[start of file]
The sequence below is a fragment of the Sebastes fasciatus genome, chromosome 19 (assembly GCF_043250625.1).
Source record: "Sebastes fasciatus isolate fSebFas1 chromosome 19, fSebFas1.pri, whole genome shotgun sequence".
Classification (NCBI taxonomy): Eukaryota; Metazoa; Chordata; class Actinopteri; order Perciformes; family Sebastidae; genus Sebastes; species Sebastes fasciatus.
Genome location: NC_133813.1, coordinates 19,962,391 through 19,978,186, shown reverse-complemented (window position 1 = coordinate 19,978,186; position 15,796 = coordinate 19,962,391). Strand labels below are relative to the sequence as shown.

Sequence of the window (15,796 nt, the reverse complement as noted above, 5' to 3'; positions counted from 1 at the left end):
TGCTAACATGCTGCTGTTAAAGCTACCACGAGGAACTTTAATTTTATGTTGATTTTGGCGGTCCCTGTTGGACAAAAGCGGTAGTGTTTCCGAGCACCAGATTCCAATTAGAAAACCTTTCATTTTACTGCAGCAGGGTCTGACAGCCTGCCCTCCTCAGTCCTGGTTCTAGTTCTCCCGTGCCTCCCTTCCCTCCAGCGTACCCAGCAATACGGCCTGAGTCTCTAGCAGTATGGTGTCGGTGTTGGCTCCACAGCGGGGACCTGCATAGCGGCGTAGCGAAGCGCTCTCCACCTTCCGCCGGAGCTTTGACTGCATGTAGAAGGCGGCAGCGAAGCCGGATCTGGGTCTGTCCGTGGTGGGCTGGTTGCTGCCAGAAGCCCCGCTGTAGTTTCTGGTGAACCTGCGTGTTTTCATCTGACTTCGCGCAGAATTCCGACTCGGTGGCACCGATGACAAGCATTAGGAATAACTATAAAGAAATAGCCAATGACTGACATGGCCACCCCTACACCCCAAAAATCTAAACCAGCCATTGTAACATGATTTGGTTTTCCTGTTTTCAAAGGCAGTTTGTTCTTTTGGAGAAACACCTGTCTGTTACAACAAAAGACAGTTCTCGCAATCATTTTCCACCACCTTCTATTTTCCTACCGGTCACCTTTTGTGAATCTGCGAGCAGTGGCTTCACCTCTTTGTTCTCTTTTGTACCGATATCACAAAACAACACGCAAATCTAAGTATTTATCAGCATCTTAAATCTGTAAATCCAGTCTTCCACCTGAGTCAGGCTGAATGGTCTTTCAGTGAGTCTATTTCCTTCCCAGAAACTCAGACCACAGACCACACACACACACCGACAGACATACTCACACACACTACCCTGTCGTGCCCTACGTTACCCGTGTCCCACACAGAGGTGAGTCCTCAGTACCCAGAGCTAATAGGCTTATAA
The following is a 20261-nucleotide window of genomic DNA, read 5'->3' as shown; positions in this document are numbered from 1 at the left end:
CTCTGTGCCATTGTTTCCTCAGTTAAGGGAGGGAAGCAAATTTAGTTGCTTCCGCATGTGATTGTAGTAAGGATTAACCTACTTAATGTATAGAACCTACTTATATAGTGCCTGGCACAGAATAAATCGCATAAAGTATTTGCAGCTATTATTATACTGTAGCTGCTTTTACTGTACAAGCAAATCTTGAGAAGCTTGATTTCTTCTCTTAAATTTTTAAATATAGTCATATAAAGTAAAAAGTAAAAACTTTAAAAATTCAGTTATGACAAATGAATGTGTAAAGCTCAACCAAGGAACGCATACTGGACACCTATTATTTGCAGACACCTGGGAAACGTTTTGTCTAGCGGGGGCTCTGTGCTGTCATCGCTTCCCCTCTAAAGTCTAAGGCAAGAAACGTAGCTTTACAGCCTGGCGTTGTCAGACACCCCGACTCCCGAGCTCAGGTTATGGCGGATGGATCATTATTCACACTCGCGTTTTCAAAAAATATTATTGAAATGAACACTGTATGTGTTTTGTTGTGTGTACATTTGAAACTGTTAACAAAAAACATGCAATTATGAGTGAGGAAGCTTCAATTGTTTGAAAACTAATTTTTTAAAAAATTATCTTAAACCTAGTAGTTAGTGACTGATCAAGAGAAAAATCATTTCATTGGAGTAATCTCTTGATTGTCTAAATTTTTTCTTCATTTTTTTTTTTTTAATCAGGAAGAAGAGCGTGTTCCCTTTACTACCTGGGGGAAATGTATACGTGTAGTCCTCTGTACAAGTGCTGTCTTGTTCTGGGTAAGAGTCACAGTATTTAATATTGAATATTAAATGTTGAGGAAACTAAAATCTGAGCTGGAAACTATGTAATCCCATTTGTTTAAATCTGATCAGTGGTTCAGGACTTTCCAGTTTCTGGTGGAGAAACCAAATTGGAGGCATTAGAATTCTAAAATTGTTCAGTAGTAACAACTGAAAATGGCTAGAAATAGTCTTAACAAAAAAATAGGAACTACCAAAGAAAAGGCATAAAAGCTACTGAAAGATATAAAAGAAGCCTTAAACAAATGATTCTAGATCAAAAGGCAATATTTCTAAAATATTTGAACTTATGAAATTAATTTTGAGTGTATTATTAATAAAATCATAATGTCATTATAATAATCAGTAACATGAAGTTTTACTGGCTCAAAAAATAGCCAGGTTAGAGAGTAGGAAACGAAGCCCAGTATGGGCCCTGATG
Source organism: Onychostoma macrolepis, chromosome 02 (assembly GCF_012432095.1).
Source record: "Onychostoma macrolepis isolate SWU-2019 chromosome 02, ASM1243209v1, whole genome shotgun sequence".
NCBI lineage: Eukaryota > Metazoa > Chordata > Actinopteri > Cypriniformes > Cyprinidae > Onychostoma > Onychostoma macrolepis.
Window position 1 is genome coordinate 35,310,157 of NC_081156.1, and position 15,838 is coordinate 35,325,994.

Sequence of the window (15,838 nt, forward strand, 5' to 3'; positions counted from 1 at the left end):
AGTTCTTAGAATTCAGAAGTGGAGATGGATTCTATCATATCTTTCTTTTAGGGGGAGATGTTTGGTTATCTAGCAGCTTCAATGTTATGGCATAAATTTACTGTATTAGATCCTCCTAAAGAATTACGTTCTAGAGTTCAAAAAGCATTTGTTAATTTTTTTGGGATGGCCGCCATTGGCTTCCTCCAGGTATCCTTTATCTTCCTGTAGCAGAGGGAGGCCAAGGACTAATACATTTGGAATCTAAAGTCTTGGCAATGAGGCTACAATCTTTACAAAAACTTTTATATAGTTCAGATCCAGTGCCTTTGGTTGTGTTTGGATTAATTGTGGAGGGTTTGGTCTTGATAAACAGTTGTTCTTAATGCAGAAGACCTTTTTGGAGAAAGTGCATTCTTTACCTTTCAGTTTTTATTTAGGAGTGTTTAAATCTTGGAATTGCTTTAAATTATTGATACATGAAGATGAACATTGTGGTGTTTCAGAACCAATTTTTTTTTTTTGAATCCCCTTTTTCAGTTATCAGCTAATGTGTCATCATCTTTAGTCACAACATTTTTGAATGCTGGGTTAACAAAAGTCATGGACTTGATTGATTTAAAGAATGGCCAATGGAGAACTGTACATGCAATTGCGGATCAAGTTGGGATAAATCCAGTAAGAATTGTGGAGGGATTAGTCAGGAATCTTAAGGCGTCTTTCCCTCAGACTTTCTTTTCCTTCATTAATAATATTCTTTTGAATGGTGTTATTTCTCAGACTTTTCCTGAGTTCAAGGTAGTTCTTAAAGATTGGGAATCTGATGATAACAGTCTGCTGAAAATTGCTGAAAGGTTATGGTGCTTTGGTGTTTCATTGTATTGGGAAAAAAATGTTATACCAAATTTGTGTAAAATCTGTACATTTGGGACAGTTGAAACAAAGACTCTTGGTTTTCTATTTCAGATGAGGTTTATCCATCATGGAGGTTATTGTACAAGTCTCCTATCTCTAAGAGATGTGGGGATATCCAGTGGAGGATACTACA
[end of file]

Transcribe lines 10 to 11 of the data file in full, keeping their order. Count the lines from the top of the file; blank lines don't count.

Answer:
Source record: "Onychostoma macrolepis isolate SWU-2019 chromosome 02, ASM1243209v1, whole genome shotgun sequence".
NCBI lineage: Eukaryota > Metazoa > Chordata > Actinopteri > Cypriniformes > Cyprinidae > Onychostoma > Onychostoma macrolepis.